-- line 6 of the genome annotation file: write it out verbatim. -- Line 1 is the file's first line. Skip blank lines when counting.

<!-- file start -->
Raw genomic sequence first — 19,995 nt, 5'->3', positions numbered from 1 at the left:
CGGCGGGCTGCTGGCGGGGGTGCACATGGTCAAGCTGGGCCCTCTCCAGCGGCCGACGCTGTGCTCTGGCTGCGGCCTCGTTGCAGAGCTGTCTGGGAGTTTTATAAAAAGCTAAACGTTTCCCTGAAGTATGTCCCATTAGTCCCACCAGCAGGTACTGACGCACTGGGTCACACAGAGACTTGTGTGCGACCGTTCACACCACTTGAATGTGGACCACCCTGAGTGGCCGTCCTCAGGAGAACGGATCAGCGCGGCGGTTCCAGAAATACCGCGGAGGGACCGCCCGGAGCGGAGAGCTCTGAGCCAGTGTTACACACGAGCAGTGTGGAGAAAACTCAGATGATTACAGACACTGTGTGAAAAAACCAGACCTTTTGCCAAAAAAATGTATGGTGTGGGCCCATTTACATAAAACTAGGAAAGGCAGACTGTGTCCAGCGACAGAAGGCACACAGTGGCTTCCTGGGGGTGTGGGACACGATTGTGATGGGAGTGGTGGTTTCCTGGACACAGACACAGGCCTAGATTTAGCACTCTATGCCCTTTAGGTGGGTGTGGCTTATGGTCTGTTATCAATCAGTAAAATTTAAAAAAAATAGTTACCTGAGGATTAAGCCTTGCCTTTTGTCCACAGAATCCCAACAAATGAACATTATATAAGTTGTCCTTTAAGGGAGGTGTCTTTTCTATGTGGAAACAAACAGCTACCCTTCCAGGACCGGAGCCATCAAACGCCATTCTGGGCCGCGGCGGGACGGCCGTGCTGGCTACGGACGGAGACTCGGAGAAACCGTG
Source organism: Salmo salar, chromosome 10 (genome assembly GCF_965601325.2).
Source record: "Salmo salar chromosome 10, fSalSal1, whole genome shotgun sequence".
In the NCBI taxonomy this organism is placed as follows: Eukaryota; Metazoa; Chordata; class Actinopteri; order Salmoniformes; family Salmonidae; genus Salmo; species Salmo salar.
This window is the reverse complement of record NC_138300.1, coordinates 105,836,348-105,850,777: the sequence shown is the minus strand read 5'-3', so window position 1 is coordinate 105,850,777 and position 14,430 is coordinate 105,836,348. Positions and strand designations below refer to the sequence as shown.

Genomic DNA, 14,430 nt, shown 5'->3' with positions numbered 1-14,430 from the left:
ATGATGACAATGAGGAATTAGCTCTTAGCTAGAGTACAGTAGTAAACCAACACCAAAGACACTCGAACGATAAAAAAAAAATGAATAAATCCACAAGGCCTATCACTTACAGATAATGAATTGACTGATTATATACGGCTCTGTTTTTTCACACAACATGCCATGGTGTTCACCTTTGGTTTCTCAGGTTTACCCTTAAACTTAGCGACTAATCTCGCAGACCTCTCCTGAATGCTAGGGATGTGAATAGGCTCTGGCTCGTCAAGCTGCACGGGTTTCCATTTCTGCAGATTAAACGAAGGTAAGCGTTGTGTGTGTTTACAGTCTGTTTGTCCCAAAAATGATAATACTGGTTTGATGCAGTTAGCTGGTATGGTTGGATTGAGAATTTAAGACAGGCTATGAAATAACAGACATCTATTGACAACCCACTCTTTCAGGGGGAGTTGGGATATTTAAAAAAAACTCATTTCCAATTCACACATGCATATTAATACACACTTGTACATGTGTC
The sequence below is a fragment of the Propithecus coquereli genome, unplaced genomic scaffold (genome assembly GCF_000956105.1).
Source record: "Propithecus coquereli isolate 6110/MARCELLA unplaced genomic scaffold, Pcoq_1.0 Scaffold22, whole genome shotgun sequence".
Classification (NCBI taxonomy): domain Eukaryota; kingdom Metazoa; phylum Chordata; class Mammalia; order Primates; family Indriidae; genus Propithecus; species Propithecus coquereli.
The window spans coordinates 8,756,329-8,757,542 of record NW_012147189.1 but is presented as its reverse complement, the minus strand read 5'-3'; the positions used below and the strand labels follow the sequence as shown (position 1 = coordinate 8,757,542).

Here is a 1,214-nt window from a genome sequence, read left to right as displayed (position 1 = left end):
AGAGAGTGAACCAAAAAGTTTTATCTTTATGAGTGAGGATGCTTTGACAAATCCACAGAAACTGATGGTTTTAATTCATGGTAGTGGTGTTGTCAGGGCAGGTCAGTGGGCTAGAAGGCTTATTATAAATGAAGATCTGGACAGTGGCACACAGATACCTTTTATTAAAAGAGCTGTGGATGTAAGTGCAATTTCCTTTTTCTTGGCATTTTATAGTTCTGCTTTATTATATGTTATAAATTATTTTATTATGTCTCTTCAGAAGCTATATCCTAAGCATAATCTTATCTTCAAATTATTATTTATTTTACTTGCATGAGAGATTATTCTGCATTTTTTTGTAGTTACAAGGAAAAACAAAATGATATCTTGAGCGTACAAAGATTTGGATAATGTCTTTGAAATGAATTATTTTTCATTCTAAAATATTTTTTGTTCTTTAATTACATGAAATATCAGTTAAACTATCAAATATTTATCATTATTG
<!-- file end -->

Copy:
This window is the reverse complement of record NC_138300.1, coordinates 105,836,348-105,850,777: the sequence shown is the minus strand read 5'-3', so window position 1 is coordinate 105,850,777 and position 14,430 is coordinate 105,836,348. Positions and strand designations below refer to the sequence as shown.